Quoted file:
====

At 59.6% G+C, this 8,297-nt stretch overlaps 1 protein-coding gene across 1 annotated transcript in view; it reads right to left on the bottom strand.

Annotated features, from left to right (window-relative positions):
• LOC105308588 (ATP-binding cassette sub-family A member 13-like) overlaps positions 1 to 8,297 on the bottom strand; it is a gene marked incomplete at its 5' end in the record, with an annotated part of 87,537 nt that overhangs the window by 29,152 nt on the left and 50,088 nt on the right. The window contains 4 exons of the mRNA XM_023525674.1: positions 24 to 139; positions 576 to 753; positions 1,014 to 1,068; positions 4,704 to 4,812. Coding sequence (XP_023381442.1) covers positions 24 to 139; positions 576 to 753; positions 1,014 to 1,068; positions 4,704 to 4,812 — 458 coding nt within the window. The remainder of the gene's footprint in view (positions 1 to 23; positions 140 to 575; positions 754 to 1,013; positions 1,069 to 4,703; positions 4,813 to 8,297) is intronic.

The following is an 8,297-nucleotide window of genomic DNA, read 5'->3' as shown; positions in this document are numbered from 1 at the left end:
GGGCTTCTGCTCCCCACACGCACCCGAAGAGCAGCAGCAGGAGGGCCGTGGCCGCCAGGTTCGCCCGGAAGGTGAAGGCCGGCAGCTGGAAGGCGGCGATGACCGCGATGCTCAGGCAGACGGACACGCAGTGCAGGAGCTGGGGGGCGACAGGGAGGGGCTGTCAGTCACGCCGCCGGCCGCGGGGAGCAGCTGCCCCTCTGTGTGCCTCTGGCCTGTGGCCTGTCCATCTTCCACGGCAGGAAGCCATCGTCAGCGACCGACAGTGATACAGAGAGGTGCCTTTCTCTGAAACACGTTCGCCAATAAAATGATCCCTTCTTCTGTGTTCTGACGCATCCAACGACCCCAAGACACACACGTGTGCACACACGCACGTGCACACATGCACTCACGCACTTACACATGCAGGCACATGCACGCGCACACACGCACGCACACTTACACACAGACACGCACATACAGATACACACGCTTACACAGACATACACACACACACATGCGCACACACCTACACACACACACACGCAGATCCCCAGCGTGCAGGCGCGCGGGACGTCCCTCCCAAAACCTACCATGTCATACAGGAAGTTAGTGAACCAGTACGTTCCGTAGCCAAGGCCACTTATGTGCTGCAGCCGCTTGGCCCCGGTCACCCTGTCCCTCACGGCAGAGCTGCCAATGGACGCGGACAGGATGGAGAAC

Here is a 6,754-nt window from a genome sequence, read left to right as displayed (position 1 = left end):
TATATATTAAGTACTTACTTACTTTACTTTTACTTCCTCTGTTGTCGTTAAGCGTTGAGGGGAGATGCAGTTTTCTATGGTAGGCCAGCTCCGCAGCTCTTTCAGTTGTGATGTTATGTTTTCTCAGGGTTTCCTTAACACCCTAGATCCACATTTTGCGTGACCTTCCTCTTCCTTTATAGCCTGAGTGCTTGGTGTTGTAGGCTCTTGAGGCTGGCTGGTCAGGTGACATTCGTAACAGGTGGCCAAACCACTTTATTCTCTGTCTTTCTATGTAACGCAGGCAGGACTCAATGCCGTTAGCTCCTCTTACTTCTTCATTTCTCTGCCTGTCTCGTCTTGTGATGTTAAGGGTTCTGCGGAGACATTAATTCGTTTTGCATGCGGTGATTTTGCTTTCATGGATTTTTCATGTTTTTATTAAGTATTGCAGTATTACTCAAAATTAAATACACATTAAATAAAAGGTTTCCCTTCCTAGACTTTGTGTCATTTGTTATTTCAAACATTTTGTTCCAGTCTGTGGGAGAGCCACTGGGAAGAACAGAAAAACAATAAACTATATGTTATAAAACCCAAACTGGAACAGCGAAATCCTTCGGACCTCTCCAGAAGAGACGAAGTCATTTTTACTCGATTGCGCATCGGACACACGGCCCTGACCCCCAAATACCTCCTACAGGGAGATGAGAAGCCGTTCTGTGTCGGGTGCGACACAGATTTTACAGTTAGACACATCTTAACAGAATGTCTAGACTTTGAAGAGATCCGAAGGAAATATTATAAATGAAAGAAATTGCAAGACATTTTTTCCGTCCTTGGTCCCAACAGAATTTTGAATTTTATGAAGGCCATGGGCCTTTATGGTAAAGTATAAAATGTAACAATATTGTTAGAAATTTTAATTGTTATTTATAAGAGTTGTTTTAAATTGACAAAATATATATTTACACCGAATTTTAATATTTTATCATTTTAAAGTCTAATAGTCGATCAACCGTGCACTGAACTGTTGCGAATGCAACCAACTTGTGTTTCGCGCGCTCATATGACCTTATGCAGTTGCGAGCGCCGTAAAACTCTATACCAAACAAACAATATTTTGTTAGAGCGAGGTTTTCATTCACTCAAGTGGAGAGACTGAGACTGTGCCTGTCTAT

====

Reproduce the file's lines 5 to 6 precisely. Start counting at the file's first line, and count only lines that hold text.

GGGCTTCTGCTCCCCACACGCACCCGAAGAGCAGCAGCAGGAGGGCCGTGGCCGCCAGGTTCGCCCGGAAGGTGAAGGCCGGCAGCTGGAAGGCGGCGATGACCGCGATGCTCAGGCAGACGGACACGCAGTGCAGGAGCTGGGGGGCGACAGGGAGGGGCTGTCAGTCACGCCGCCGGCCGCGGGGAGCAGCTGCCCCTCTGTGTGCCTCTGGCCTGTGGCCTGTCCATCTTCCACGGCAGGAAGCCATCGTCAGCGACCGACAGTGATACAGAGAGGTGCCTTTCTCTGAAACACGTTCGCCAATAAAATGATCCCTTCTTCTGTGTTCTGACGCATCCAACGACCCCAAGACACACACGTGTGCACACACGCACGTGCACACATGCACTCACGCACTTACACATGCAGGCACATGCACGCGCACACACGCACGCACACTTACACACAGACACGCACATACAGATACACACGCTTACACAGACATACACACACACACATGCGCACACACCTACACACACACACACGCAGATCCCCAGCGTGCAGGCGCGCGGGACGTCCCTCCCAAAACCTACCATGTCATACAGGAAGTTAGTGAACCAGTACGTTCCGTAGCCAAGGCCACTTATGTGCTGCAGCCGCTTGGCCCCGGTCACCCTGTCCCTCACGGCAGAGCTGCCAATGGACGCGGACAGGATGGAGAAC

Here is a 6,754-nt window from a genome sequence, read left to right as displayed (position 1 = left end):